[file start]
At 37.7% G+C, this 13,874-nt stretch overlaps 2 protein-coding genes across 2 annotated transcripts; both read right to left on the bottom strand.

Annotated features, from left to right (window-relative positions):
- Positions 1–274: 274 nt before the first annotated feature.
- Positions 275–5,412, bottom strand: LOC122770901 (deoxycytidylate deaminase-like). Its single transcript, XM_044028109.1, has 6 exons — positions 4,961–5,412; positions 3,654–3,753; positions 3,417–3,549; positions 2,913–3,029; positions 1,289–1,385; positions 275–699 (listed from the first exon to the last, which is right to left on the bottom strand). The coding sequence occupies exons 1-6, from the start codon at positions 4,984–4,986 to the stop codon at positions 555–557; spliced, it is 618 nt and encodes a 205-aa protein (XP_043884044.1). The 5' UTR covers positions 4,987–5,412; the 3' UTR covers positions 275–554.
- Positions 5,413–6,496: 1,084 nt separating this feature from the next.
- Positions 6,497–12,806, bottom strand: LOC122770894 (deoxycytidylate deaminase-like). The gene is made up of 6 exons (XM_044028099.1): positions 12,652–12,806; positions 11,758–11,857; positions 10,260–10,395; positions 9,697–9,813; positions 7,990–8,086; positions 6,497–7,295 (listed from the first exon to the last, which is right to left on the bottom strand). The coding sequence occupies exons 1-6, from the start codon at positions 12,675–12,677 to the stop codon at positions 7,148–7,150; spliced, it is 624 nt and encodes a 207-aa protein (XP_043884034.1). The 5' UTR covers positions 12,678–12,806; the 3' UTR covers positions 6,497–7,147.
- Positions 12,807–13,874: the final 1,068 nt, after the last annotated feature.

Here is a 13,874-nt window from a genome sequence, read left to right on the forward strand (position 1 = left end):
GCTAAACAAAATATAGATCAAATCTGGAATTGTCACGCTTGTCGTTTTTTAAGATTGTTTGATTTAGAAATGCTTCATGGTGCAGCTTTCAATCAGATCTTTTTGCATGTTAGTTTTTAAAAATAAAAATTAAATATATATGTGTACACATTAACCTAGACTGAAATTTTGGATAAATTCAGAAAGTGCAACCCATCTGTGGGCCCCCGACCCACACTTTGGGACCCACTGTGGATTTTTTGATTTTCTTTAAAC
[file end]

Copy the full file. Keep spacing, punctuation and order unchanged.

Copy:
At 37.7% G+C, this 13,874-nt stretch overlaps 2 protein-coding genes across 2 annotated transcripts; both read right to left on the bottom strand.

Annotated features, from left to right (window-relative positions):
- Positions 1–274: 274 nt before the first annotated feature.
- Positions 275–5,412, bottom strand: LOC122770901 (deoxycytidylate deaminase-like). Its single transcript, XM_044028109.1, has 6 exons — positions 4,961–5,412; positions 3,654–3,753; positions 3,417–3,549; positions 2,913–3,029; positions 1,289–1,385; positions 275–699 (listed from the first exon to the last, which is right to left on the bottom strand). The coding sequence occupies exons 1-6, from the start codon at positions 4,984–4,986 to the stop codon at positions 555–557; spliced, it is 618 nt and encodes a 205-aa protein (XP_043884044.1). The 5' UTR covers positions 4,987–5,412; the 3' UTR covers positions 275–554.
- Positions 5,413–6,496: 1,084 nt separating this feature from the next.
- Positions 6,497–12,806, bottom strand: LOC122770894 (deoxycytidylate deaminase-like). The gene is made up of 6 exons (XM_044028099.1): positions 12,652–12,806; positions 11,758–11,857; positions 10,260–10,395; positions 9,697–9,813; positions 7,990–8,086; positions 6,497–7,295 (listed from the first exon to the last, which is right to left on the bottom strand). The coding sequence occupies exons 1-6, from the start codon at positions 12,675–12,677 to the stop codon at positions 7,148–7,150; spliced, it is 624 nt and encodes a 207-aa protein (XP_043884034.1). The 5' UTR covers positions 12,678–12,806; the 3' UTR covers positions 6,497–7,147.
- Positions 12,807–13,874: the final 1,068 nt, after the last annotated feature.

Here is a 13,874-nt window from a genome sequence, read left to right on the forward strand (position 1 = left end):
GCTAAACAAAATATAGATCAAATCTGGAATTGTCACGCTTGTCGTTTTTTAAGATTGTTTGATTTAGAAATGCTTCATGGTGCAGCTTTCAATCAGATCTTTTTGCATGTTAGTTTTTAAAAATAAAAATTAAATATATATGTGTACACATTAACCTAGACTGAAATTTTGGATAAATTCAGAAAGTGCAACCCATCTGTGGGCCCCCGACCCACACTTTGGGACCCACTGTGGATTTTTTGATTTTCTTTAAAC